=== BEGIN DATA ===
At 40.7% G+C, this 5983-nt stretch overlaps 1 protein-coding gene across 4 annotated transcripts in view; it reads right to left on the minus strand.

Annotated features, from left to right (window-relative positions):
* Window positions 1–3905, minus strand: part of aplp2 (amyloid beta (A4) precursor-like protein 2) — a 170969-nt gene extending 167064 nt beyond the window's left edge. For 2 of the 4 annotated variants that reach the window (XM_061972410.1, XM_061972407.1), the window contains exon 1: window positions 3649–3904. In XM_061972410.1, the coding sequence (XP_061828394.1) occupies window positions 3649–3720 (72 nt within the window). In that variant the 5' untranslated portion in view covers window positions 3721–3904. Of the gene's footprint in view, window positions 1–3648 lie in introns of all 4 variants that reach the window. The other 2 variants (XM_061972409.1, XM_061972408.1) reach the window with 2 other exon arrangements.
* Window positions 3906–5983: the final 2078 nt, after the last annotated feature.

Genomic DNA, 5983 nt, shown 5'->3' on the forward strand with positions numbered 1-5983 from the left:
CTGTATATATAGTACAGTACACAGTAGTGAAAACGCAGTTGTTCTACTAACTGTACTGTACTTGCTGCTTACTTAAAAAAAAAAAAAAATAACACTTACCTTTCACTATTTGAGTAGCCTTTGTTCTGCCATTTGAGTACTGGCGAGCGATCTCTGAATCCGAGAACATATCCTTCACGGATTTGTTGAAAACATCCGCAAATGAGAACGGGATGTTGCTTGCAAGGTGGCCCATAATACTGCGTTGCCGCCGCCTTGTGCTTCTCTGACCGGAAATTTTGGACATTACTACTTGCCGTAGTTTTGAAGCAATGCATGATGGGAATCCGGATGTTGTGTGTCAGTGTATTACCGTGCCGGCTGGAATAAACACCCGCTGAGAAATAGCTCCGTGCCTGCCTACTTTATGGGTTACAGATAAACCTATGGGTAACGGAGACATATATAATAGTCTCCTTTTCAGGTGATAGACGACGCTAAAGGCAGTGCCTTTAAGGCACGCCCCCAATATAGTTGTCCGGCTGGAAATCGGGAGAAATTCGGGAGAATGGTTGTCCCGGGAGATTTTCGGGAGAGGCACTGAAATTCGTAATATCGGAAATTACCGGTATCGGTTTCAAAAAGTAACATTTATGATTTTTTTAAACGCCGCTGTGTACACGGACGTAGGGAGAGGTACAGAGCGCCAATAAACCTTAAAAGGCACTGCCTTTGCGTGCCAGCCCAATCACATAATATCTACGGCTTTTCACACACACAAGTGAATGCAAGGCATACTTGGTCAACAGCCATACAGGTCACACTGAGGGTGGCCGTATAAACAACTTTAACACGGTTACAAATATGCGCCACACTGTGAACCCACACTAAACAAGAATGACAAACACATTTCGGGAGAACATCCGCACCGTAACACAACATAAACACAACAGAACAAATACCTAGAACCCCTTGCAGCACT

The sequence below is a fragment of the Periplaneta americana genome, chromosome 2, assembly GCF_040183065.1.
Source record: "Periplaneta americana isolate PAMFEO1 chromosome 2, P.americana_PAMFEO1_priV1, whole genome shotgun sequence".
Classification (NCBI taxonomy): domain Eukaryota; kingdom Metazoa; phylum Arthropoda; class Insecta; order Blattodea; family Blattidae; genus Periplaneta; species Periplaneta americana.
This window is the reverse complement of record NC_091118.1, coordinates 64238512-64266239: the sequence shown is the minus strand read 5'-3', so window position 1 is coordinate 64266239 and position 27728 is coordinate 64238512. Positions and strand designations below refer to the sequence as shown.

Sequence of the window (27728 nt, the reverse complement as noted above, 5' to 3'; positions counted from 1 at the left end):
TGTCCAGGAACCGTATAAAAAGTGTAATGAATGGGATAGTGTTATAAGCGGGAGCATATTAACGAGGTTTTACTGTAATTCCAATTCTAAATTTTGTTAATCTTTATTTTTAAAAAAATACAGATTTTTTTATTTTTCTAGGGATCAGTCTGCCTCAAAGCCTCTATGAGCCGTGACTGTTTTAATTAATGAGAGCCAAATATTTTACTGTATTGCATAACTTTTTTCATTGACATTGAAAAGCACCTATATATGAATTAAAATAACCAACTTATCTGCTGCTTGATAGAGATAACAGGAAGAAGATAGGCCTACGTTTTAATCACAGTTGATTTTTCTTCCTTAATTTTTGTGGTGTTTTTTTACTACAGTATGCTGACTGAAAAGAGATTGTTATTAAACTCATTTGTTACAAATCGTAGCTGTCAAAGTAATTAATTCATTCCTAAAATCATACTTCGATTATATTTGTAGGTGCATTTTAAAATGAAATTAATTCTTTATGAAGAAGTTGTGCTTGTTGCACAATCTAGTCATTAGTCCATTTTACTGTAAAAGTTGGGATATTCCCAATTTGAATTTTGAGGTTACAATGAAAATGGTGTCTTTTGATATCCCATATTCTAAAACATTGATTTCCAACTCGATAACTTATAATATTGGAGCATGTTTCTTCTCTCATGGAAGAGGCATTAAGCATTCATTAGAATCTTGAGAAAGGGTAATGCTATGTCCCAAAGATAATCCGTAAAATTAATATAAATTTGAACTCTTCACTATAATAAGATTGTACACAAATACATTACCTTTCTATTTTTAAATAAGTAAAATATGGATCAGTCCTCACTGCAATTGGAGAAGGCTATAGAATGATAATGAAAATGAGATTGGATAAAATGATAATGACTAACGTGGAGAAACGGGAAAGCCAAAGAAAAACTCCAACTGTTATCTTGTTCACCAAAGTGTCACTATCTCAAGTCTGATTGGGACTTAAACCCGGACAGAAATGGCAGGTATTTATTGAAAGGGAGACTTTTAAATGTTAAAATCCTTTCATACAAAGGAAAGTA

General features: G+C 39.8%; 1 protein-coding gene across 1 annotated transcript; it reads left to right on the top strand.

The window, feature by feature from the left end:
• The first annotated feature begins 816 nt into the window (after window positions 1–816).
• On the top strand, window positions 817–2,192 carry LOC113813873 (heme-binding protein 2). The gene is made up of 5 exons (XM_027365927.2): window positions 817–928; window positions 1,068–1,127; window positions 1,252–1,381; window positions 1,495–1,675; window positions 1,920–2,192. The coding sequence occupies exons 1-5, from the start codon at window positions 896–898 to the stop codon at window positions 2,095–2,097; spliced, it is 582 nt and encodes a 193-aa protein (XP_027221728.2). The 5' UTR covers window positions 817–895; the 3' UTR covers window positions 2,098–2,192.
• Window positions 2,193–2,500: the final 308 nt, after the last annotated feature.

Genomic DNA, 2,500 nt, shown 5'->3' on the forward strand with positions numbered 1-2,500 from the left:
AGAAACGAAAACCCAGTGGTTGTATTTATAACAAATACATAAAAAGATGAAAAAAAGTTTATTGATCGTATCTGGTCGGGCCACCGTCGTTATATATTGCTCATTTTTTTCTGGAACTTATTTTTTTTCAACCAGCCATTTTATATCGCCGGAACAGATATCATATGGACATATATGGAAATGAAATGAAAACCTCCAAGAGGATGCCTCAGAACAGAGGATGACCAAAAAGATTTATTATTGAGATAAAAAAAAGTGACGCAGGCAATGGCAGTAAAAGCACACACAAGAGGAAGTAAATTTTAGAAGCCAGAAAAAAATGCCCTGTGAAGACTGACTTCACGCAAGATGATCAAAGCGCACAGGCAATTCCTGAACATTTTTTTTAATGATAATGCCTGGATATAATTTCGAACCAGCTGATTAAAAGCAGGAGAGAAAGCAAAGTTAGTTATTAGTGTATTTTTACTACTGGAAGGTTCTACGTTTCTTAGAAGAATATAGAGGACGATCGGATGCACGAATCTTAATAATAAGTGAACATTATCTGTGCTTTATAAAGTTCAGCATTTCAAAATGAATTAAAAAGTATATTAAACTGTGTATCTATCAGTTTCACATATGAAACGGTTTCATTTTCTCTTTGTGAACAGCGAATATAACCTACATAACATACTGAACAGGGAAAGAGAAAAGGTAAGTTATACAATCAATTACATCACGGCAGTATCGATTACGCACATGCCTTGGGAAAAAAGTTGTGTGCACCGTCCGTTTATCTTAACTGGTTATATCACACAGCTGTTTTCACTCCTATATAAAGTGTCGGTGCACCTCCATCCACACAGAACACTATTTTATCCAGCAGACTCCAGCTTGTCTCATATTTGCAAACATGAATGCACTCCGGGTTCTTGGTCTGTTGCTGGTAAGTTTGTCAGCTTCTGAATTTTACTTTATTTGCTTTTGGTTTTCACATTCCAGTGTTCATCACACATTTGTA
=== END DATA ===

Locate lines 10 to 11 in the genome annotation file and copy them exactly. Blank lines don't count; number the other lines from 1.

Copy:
This window is the reverse complement of record NC_091118.1, coordinates 64238512-64266239: the sequence shown is the minus strand read 5'-3', so window position 1 is coordinate 64266239 and position 27728 is coordinate 64238512. Positions and strand designations below refer to the sequence as shown.

Sequence of the window (27728 nt, the reverse complement as noted above, 5' to 3'; positions counted from 1 at the left end):